When Mark came home, he began following the news coverage and was watching and reading about what was happening in New York 24/7. Although he had no friends or family in the towers, the news coverage made Mark feel compassionate for the city.

What Brittany didn’t realize was how much the tragedy would impact Mark.  “It was like something went off in his head, and he became consumed with wanting to help the people of New York City”.  

Without discussing it with Brittany, Mark packed his bags, went to New York, and became a volunteer firefighter.  “While I didn’t have family or friends that I lost in the towers, I lost my boyfriend”.  The 9/11 attacks changed Brittany’s life when she found herself without the person she thought she was going to marry, and it changed Mark’s life by taking him to New York and starting a new life there based on his desire to help.

Hugo Chavez Media Coverage

The first place I started to dig into for coverage on Hugo Chavez was the New York Times. Following Chavez’s recent death, they made an archive available featuring every story they had written about him in chronological order.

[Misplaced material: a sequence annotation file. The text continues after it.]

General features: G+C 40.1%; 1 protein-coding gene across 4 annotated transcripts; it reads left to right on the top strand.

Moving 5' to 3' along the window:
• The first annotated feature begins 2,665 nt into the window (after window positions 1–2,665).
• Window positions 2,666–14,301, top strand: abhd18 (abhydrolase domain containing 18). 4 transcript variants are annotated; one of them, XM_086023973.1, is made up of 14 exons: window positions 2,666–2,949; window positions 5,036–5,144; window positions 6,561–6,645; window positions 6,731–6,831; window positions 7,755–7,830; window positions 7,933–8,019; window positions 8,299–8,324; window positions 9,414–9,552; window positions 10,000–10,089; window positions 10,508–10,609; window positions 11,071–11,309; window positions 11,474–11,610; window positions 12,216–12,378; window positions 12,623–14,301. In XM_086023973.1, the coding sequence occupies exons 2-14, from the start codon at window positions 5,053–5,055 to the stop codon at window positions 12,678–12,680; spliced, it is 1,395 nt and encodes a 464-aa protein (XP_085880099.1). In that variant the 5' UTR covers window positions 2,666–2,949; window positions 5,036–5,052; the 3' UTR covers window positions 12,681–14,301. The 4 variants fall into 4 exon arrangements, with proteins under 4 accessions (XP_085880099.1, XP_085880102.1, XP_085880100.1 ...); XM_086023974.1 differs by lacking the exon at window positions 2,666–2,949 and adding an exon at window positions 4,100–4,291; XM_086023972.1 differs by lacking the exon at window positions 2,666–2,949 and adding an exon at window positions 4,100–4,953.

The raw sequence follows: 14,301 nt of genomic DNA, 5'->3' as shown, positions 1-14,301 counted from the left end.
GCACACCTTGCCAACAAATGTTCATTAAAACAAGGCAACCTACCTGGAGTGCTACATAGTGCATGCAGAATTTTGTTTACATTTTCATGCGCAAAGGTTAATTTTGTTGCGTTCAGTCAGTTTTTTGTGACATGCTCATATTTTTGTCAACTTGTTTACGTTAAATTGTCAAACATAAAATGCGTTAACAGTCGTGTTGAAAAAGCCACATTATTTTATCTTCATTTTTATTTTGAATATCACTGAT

I decided to take a look at the oldest article first, and I was immediately presented with a negative opinion of him. In February of 1992, NY Time reporter James Brooke described Chavez as “Venezuela’s No. 1 Villain”. This was being reported just days after Chavez led the coup attempt.

The New York Times did not cover Hugo Chavez again until 1998, when he ran for president. In an article about how Chavez was being favored to win, many negative points were made against him. Included was that he “tried to storm the presidential palace in a failed coup attempt six years ago”, “spent two years in jail after the coup attempt”, “reports of direct contacts with the leftist rebels in Colombia”, and “moderating his talk, in some instances contradicting earlier statements”.